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Who Will Cut Down the Nets?

March 20, 2003 Featured No Comments






Bar Room Bicker – Who will Cut Down the Nets?

by Nicholas Lozito, Jimmy Spencer, and Andria Wenzel

Andria Wenzel — Notre Dame Fighting Irish

Two years ago, Matt Doherty bolted from South Bend for the University of North Carolina in hopes of winning a national championship for one of the most storied programs in men’s basketball history.

Too bad he didn’t realize the real story was right there in Indiana, the home of basketball itself.

Kind of ironic that now it’s Mike Brey — Doherty’s successor — who could be standing at the top of the ladder snipping the nylon on April 7 alongside seniors Matt Carroll and Danny Miller and sophomore Chris Thomas.

Did Doherty know he was letting go of arguably the second-best point guard in the college game? Well, while Doherty is reveling in the NIT, Brey has one of the most reckless and unpredictable players in Thomas – just the kind of story that March Madness loves to embrace.

If Notre Dame can return to their early-season form, when they recorded wins over Marquette, Maryland, Texas and Pittsburgh, they have as good as chance as any to make it to the finals.

Statistics don’t matter now; all that matters are the last second lay-up that left Tyus Edney in infamy, and a timeout that has left Chris Webber in shame.

For Thomas, Carroll ‘n company — the time is now.

Jimmy Spencer — Texas Longhorns

The team with the best point guard in the nation will also be the last standing in the 2003 March Madness Tournament.

The third-ranked Longhorns will run through the field of 64 by way of their 5’10” elusive sophomore point guard T.J. Ford, who will change the course of games with his speed and skills. His ability to drive the lane is unmatched by any, and his improved jumper will give Texas the edge over other top ranked teams.

Center James Thomas averaged a double double and is the top rebounder in the Big 12. In addition, deadly perimeter shooter, shooting guard Brandon Mouton has the capabilities to put any game away from behind the arc.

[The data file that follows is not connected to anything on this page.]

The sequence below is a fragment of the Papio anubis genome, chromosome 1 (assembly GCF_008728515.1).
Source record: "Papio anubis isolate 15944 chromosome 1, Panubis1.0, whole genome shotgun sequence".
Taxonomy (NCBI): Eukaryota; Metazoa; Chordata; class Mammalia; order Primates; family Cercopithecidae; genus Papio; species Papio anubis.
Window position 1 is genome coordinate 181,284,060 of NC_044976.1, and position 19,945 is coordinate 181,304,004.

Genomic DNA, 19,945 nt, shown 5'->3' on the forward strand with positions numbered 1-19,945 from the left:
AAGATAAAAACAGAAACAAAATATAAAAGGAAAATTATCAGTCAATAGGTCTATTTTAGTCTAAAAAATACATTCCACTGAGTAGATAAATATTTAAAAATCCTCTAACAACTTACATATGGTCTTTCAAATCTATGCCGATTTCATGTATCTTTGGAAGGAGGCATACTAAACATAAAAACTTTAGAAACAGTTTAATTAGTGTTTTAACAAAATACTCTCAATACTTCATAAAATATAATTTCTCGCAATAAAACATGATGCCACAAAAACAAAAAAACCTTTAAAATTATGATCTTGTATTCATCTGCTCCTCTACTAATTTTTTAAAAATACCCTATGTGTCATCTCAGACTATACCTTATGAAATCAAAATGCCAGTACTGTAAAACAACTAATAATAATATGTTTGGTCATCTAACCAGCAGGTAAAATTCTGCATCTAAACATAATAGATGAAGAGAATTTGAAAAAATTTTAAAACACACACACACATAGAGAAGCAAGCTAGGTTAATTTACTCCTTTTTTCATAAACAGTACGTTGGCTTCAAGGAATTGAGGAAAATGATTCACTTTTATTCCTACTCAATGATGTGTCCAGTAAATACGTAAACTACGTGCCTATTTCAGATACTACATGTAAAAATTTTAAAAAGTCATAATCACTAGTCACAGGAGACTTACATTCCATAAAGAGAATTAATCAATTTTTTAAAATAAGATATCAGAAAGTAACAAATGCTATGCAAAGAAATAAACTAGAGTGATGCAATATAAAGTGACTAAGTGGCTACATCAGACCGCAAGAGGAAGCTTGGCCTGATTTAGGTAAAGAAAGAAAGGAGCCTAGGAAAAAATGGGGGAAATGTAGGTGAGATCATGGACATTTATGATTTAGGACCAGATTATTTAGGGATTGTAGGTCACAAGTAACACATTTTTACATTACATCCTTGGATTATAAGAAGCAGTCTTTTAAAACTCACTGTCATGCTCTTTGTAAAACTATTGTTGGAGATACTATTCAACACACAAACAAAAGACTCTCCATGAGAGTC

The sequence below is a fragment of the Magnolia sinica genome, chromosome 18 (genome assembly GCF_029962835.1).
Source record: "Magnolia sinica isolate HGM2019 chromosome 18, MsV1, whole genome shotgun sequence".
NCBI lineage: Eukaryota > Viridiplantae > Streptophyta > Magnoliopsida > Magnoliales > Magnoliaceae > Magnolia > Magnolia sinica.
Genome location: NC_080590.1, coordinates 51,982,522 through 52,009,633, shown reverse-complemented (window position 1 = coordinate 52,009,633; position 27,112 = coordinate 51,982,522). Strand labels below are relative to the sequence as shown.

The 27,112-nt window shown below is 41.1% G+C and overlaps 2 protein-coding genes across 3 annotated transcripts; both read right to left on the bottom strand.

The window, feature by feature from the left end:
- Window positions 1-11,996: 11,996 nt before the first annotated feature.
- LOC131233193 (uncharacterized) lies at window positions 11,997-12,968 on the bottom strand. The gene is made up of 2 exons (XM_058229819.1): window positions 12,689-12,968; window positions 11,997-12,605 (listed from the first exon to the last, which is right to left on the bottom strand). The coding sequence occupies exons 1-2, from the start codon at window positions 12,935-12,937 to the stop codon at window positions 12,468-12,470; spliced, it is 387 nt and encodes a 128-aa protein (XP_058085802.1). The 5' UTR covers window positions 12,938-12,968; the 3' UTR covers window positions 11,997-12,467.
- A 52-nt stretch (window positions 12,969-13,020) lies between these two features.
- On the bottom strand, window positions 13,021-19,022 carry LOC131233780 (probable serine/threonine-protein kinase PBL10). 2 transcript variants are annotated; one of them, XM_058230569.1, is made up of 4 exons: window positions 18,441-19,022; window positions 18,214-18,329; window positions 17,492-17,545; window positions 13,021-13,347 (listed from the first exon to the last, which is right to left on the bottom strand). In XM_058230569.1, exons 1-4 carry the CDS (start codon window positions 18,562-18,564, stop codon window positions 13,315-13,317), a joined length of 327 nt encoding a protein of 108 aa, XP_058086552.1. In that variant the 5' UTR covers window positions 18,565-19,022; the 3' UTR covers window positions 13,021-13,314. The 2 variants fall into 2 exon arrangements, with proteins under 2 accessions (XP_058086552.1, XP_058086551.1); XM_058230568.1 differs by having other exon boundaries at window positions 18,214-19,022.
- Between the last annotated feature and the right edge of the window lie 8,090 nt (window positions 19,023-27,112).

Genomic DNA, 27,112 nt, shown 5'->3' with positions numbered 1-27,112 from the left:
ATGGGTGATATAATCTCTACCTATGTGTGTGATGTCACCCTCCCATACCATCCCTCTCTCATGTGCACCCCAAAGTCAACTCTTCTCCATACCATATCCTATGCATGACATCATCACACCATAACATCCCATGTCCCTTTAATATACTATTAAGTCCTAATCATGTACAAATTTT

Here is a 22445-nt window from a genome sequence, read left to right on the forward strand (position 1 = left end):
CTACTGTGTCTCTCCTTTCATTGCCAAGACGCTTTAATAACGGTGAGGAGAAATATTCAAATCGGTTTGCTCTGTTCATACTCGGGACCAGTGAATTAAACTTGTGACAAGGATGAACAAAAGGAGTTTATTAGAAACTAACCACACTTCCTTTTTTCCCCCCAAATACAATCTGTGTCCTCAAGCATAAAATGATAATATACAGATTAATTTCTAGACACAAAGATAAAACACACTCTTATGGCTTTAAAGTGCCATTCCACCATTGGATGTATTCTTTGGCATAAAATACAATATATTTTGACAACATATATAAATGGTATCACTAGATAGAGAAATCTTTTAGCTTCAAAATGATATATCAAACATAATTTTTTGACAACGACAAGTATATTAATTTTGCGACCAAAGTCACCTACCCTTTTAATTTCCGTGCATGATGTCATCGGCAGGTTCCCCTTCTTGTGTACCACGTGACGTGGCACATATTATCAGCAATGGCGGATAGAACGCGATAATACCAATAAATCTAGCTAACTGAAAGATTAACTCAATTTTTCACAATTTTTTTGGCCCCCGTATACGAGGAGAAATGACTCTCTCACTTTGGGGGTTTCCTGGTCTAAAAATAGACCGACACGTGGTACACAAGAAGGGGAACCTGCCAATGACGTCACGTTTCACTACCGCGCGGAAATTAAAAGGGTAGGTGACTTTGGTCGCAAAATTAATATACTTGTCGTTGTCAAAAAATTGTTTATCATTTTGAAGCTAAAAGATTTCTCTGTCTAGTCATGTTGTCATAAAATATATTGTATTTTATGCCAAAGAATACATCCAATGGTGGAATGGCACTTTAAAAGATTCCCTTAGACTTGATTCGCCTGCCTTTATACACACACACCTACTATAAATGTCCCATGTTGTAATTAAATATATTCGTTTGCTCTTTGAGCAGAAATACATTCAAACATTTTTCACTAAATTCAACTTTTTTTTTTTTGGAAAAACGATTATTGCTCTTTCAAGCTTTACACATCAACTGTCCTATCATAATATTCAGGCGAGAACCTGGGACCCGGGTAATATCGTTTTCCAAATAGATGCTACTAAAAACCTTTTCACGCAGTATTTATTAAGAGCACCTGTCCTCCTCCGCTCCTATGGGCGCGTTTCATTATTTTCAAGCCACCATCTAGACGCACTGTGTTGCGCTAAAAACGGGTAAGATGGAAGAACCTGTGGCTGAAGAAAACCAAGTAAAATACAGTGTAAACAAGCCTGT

Texas’ substantial depth gives them an edge over most tournament teams and can call on several players to give them scoring off the bench.

The shocking Big 12 Tournament loss to Texas Tech served as a reminder that none of the 64 teams are unbeatable. Arizona was knocked off by UCLA, Missouri dropped Kansas, and Texas dropped Oklahoma.

But in a wide-open 2003, the Longhorns provide the best mixture of shooting, defense, depth and determination. And no one can stop T.J. Ford.

T.J. Ford might be leaving for the NBA next year, but he’ll join his new lottery team with an NCAA championship.

Nicholas Lozito — Syracuse Orangemen

The Orangemen are the most talented team in the country.

Carmelo Anthony is a lock for freshman of the year and an-all-American contender. Power forward Hakim Warrick is the most athletic big man in the nation, while Kueth Duany brings senior leadership. Freshman sharp-shooter Gerry McNamara can light it up from anywhere on the court and Graig Forth’s 7-foot interior presence give Syracuse the best starting five in the tourney.

The only thing holding the Orangemen back is their lack of experience. Coach Jim Boeheim will have to get this team, which starts four underclassmen, on the same page heading into their first round game with Manhattan.

While Syracuse is capable of blowing out any team in the country, they also have the capability of falling apart. But in the tourney, talent prevails. And the Orangemen have a whole lot of talent.

Not only does Syracuse (located in upstate New York) not have to play any further than Boston until the final four, but they are also placed in the region with the weakest No. 1 seed — Oklahoma.

Nicholas Lozito, Jimmy Spencer, and Andria Wenzel are Hoopville Staff writers living in Sacramento.

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